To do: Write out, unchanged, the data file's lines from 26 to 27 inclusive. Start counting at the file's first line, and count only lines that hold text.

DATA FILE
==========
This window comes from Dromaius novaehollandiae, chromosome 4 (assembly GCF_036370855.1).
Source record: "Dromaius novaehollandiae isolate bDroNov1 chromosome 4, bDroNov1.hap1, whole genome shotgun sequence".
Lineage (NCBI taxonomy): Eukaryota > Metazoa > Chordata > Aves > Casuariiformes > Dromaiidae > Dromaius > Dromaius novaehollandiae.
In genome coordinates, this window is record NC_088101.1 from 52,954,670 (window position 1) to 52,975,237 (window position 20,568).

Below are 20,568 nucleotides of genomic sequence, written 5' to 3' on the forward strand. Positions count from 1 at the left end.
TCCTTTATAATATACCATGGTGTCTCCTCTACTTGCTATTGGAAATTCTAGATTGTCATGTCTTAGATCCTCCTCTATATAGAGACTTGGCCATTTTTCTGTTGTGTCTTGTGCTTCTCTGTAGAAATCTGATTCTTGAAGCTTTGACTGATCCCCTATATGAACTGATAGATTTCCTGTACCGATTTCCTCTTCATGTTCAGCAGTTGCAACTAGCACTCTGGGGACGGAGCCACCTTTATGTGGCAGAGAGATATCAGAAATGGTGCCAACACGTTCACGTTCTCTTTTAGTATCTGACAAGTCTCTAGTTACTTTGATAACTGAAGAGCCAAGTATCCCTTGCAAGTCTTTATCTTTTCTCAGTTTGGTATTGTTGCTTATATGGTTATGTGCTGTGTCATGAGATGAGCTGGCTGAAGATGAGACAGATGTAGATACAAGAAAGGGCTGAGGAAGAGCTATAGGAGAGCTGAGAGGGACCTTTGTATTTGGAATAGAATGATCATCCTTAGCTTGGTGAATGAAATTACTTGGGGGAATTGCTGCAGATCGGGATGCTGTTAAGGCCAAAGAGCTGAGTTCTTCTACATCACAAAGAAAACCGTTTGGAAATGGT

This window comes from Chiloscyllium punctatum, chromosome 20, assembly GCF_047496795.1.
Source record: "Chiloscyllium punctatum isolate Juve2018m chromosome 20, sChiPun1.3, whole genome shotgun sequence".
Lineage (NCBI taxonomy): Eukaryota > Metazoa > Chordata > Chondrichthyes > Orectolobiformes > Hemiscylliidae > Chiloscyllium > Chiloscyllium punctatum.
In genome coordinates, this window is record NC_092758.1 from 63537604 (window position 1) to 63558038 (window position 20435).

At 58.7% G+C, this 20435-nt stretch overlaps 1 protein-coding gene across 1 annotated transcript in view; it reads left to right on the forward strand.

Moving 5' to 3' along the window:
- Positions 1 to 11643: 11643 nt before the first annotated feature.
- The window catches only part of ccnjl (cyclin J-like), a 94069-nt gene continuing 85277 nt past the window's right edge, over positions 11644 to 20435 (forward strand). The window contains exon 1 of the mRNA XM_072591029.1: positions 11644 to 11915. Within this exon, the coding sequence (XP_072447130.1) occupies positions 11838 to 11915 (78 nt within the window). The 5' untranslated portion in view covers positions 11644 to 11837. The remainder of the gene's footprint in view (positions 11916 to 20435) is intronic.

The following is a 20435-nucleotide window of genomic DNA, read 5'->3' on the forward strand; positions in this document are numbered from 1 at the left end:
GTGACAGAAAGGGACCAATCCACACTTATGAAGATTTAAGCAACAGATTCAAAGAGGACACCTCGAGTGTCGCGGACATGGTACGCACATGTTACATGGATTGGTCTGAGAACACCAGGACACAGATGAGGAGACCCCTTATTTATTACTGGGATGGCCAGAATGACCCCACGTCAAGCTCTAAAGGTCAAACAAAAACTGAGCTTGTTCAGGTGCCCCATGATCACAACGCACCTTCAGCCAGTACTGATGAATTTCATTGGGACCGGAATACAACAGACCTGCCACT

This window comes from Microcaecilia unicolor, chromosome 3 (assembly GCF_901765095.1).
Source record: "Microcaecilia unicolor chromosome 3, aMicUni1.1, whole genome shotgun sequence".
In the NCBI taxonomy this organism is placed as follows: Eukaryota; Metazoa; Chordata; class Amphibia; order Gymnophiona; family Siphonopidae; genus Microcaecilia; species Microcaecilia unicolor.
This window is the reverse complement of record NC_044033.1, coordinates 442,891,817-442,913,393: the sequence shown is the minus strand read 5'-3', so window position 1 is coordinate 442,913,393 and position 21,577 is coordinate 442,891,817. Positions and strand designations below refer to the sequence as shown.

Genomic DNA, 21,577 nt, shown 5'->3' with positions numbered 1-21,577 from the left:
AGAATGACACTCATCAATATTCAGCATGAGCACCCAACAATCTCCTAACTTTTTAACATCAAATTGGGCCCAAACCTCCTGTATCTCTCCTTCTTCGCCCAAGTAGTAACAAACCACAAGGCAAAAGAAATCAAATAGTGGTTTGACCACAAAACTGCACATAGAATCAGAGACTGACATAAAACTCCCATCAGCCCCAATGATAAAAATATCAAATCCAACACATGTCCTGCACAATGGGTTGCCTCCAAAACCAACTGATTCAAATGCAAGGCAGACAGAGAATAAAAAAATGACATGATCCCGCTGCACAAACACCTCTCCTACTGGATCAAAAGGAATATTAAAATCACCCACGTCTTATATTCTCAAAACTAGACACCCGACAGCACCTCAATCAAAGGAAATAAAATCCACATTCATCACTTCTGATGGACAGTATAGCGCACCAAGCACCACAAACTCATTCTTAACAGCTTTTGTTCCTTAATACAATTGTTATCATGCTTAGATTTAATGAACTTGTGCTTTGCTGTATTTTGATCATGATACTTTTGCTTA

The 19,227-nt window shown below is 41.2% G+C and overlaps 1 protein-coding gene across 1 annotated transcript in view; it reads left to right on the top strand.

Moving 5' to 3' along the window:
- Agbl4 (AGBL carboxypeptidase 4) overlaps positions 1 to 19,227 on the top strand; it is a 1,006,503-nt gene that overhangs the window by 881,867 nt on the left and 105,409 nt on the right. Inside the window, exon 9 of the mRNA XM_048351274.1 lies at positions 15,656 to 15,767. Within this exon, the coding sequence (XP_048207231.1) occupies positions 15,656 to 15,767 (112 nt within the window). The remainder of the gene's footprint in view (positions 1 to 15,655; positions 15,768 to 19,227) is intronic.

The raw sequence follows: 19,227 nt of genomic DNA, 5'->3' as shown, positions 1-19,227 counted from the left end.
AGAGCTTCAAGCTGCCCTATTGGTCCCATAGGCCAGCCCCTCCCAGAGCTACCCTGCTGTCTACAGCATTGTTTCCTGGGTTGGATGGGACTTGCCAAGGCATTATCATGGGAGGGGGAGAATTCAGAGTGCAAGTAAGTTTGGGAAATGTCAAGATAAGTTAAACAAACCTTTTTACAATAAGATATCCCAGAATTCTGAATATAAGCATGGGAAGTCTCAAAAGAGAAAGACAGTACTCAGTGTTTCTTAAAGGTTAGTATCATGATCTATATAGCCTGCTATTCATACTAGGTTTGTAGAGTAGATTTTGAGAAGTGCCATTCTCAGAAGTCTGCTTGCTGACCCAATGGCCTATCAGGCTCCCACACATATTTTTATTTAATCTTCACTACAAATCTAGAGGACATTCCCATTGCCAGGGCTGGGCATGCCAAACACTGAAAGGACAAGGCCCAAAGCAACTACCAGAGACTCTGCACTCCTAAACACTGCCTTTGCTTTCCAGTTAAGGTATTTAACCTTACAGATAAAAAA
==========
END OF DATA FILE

The raw sequence follows: 19,227 nt of genomic DNA, 5'->3' as shown, positions 1-19,227 counted from the left end.
AGAGCTTCAAGCTGCCCTATTGGTCCCATAGGCCAGCCCCTCCCAGAGCTACCCTGCTGTCTACAGCATTGTTTCCTGGGTTGGATGGGACTTGCCAAGGCATTATCATGGGAGGGGGAGAATTCAGAGTGCAAGTAAGTTTGGGAAATGTCAAGATAAGTTAAACAAACCTTTTTACAATAAGATATCCCAGAATTCTGAATATAAGCATGGGAAGTCTCAAAAGAGAAAGACAGTACTCAGTGTTTCTTAAAGGTTAGTATCATGATCTATATAGCCTGCTATTCATACTAGGTTTGTAGAGTAGATTTTGAGAAGTGCCATTCTCAGAAGTCTGCTTGCTGACCCAATGGCCTATCAGGCTCCCACACATATTTTTATTTAATCTTCACTACAAATCTAGAGGACATTCCCATTGCCAGGGCTGGGCATGCCAAACACTGAAAGGACAAGGCCCAAAGCAACTACCAGAGACTCTGCACTCCTAAACACTGCCTTTGCTTTCCAGTTAAGGTATTTAACCTTACAGATAAAAAA